I always considered myself a big water drinker. I don’t drink anything else, other than tea. So when I heard that I should drink one gallon—or 16 (8 ounce) cups—of water per day, I assumed I already was. Just to be safe, though, I began measuring and keeping track of how many cups I downed for the day.
Surprisingly, I barely reached 10 cups, and that’s with me putting in some effort. I even wondered whether I was drinking the eight cups of water that everyone should drink. I never knew how difficult drinking 16 cups of water is, but I tried to make it a point to. In a twin pregnancy, staying hydrated can keep contractions away and your body hydrated.
I bought a one-gallon water bottle which I kept nearby to track how much water I actually drank.
A lot more vitamins
With my singleton pregnancy, one prenatal vitamin a day sufficed. So imagine my surprise when my doctor recommended an extra 2,000 IU of vitamin D and 1,000 mg of calcium. (Prenatal vitamins typically have 220 IU of vitamin D and 145 mg of calcium.)
Plus, she gave me a prescription for an iron supplement and recommended at least 1mg of folic acid.
(On the positive side, taking all those vitamins helped me reach my 16 cups of water requirement!)
Limited to no travel
When I was pregnant with one baby, I was able to travel all the way up to 36 weeks. Not so with twins, where my doctor preferred I didn’t travel at all. Twenty-four weeks is the latest most doctors will allow their twin moms to travel if they must.
Plus, travel itself is so tiring, you won’t want to add extra stress on your pregnancy. (Remember that “rest is imperative” paragraph?) ANd complications can happen more often and at any time during a twin pregnancy. Staying local is advisable should anything happen. For instance, if you happen to deliver early and the twins are admitted into the NICU, you won’t be able to take them home until they’re ready–a huge adjustment if you’re traveling.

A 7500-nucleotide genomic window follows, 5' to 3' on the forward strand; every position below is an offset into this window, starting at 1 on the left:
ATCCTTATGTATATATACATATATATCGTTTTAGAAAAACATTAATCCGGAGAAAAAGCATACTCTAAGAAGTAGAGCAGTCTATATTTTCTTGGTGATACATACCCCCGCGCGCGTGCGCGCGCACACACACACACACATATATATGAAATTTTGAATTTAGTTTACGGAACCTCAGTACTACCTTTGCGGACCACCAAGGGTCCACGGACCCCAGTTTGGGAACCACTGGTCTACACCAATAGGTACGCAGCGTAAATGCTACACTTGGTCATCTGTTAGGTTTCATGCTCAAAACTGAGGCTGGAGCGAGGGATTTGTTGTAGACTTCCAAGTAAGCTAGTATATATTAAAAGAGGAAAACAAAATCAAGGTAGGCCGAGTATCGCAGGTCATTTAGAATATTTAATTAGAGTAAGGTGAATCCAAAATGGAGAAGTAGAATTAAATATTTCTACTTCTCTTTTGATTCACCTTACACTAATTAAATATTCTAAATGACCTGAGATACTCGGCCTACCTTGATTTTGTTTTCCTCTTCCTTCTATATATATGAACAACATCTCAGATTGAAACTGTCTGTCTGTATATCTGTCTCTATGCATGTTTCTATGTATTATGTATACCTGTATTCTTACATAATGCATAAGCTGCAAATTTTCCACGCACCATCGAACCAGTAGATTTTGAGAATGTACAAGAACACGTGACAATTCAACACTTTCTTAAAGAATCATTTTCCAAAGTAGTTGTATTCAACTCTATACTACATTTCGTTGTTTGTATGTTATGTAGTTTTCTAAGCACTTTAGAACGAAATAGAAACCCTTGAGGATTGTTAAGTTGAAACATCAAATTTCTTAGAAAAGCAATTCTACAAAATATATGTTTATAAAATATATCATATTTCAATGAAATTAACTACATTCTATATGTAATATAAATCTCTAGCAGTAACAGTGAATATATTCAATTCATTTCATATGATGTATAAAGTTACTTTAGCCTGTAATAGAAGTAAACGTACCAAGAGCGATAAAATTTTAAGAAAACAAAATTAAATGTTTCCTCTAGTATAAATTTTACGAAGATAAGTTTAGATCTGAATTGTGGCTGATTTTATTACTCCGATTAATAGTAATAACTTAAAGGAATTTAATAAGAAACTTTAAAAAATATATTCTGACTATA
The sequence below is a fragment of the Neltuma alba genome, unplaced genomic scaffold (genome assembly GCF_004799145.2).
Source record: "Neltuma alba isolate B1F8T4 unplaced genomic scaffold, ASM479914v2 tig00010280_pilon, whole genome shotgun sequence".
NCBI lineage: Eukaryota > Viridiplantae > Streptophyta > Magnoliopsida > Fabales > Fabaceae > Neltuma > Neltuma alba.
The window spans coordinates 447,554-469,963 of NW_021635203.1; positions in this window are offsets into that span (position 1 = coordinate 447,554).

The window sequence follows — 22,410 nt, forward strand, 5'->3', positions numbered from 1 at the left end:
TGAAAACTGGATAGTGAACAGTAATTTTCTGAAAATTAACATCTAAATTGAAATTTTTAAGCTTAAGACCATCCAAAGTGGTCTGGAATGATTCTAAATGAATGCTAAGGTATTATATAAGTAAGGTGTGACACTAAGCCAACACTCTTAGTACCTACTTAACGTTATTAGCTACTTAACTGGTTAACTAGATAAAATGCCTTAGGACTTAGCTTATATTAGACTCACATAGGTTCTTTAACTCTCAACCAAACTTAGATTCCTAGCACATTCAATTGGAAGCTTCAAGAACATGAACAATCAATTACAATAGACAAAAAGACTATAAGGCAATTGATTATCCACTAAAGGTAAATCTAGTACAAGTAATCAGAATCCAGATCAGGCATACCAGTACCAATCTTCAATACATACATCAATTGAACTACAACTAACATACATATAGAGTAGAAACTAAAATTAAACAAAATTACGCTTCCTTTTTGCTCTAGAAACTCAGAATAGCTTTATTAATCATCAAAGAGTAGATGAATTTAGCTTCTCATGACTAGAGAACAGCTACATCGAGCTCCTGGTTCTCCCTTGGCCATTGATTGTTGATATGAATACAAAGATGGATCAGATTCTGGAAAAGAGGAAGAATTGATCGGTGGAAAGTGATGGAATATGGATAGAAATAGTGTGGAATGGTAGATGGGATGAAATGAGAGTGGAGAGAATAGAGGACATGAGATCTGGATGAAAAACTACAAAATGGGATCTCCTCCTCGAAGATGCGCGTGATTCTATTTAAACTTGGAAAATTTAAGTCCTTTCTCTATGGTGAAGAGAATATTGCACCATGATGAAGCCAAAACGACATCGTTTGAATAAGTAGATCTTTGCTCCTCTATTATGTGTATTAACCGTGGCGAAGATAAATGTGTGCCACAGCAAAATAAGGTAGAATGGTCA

Prepare everything way in advance
60% of twin pregnancies are born prematurely (less than 37 weeks), with the average twins born at 35 weeks. Have your hospital bags packed, car seats installed, and cribs ready to go in advance. Get a list of my hospital bag must-haves, including a free printable checklist.
Moms of di/di twins should be ready by 30 weeks (with mo/di and mo/mo twins even earlier). Increased complications can sometimes land moms into the delivery room early. While no one wants their babies born that early, it’s smart not to put things off to the last minute.
Twins are a whole new world.
Is a twin pregnancy harder than a singleton one? I say yes. I thought twin pregnancies just meant your belly is huge and your babies are small.
I spoke with a friend who also carried twins and she admitted she wasn’t prepared. She even wondered whether she could’ve avoided complications if she hadn’t been better informed.
It’s overwhelming to consider just how different this experience had been from my singleton pregnancy, but I’m glad I learned all I could to best prepare for the arrival of my twins.
Want more resources on expecting twins? I created an all-encompassing guide on how to prepare for your twins! Get the Expecting Twins Guide here.